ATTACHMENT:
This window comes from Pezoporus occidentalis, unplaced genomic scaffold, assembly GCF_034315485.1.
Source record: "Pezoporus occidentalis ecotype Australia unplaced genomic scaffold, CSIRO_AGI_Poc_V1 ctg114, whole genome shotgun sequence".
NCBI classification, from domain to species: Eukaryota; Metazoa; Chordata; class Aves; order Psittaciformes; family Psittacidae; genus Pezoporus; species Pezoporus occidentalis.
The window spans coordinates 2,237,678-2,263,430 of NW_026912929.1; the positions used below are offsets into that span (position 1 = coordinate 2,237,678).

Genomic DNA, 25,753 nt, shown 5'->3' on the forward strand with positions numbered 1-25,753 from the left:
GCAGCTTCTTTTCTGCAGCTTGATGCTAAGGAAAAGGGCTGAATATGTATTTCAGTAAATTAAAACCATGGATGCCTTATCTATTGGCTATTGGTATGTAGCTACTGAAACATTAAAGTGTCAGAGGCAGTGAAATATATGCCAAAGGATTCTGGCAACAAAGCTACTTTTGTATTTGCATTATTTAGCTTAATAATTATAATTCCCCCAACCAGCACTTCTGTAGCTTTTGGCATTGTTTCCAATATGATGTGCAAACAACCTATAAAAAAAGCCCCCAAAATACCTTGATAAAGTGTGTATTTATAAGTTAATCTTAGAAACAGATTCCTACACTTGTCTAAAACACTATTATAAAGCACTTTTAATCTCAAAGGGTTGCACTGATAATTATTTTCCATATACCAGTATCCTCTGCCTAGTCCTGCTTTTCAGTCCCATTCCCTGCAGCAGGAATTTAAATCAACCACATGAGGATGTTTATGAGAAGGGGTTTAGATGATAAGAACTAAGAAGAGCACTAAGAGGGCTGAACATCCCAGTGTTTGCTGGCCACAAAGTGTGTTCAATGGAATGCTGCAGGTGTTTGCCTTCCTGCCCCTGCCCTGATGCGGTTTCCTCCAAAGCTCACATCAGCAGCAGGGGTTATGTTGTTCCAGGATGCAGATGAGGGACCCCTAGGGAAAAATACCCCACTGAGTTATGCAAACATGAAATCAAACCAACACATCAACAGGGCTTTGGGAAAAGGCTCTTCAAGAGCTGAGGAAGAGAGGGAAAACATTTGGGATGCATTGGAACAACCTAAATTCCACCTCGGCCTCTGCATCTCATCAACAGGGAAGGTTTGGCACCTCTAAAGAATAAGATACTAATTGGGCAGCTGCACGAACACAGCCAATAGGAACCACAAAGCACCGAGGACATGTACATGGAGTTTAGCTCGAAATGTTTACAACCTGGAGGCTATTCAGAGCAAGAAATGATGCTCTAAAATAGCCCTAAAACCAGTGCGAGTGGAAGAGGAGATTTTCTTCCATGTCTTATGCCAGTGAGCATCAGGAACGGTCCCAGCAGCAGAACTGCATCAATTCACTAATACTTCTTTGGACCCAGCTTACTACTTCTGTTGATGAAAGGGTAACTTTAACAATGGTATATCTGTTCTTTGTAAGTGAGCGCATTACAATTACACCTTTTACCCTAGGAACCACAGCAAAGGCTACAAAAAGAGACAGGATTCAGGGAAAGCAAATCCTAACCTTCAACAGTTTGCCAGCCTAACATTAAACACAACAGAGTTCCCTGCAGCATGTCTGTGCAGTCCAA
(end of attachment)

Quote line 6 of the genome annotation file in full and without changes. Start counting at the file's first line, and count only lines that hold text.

GCAGCTTCTTTTCTGCAGCTTGATGCTAAGGAAAAGGGCTGAATATGTATTTCAGTAAATTAAAACCATGGATGCCTTATCTATTGGCTATTGGTATGTAGCTACTGAAACATTAAAGTGTCAGAGGCAGTGAAATATATGCCAAAGGATTCTGGCAACAAAGCTACTTTTGTATTTGCATTATTTAGCTTAATAATTATAATTCCCCCAACCAGCACTTCTGTAGCTTTTGGCATTGTTTCCAATATGATGTGCAAACAACCTATAAAAAAAGCCCCCAAAATACCTTGATAAAGTGTGTATTTATAAGTTAATCTTAGAAACAGATTCCTACACTTGTCTAAAACACTATTATAAAGCACTTTTAATCTCAAAGGGTTGCACTGATAATTATTTTCCATATACCAGTATCCTCTGCCTAGTCCTGCTTTTCAGTCCCATTCCCTGCAGCAGGAATTTAAATCAACCACATGAGGATGTTTATGAGAAGGGGTTTAGATGATAAGAACTAAGAAGAGCACTAAGAGGGCTGAACATCCCAGTGTTTGCTGGCCACAAAGTGTGTTCAATGGAATGCTGCAGGTGTTTGCCTTCCTGCCCCTGCCCTGATGCGGTTTCCTCCAAAGCTCACATCAGCAGCAGGGGTTATGTTGTTCCAGGATGCAGATGAGGGACCCCTAGGGAAAAATACCCCACTGAGTTATGCAAACATGAAATCAAACCAACACATCAACAGGGCTTTGGGAAAAGGCTCTTCAAGAGCTGAGGAAGAGAGGGAAAACATTTGGGATGCATTGGAACAACCTAAATTCCACCTCGGCCTCTGCATCTCATCAACAGGGAAGGTTTGGCACCTCTAAAGAATAAGATACTAATTGGGCAGCTGCACGAACACAGCCAATAGGAACCACAAAGCACCGAGGACATGTACATGGAGTTTAGCTCGAAATGTTTACAACCTGGAGGCTATTCAGAGCAAGAAATGATGCTCTAAAATAGCCCTAAAACCAGTGCGAGTGGAAGAGGAGATTTTCTTCCATGTCTTATGCCAGTGAGCATCAGGAACGGTCCCAGCAGCAGAACTGCATCAATTCACTAATACTTCTTTGGACCCAGCTTACTACTTCTGTTGATGAAAGGGTAACTTTAACAATGGTATATCTGTTCTTTGTAAGTGAGCGCATTACAATTACACCTTTTACCCTAGGAACCACAGCAAAGGCTACAAAAAGAGACAGGATTCAGGGAAAGCAAATCCTAACCTTCAACAGTTTGCCAGCCTAACATTAAACACAACAGAGTTCCCTGCAGCATGTCTGTGCAGTCCAA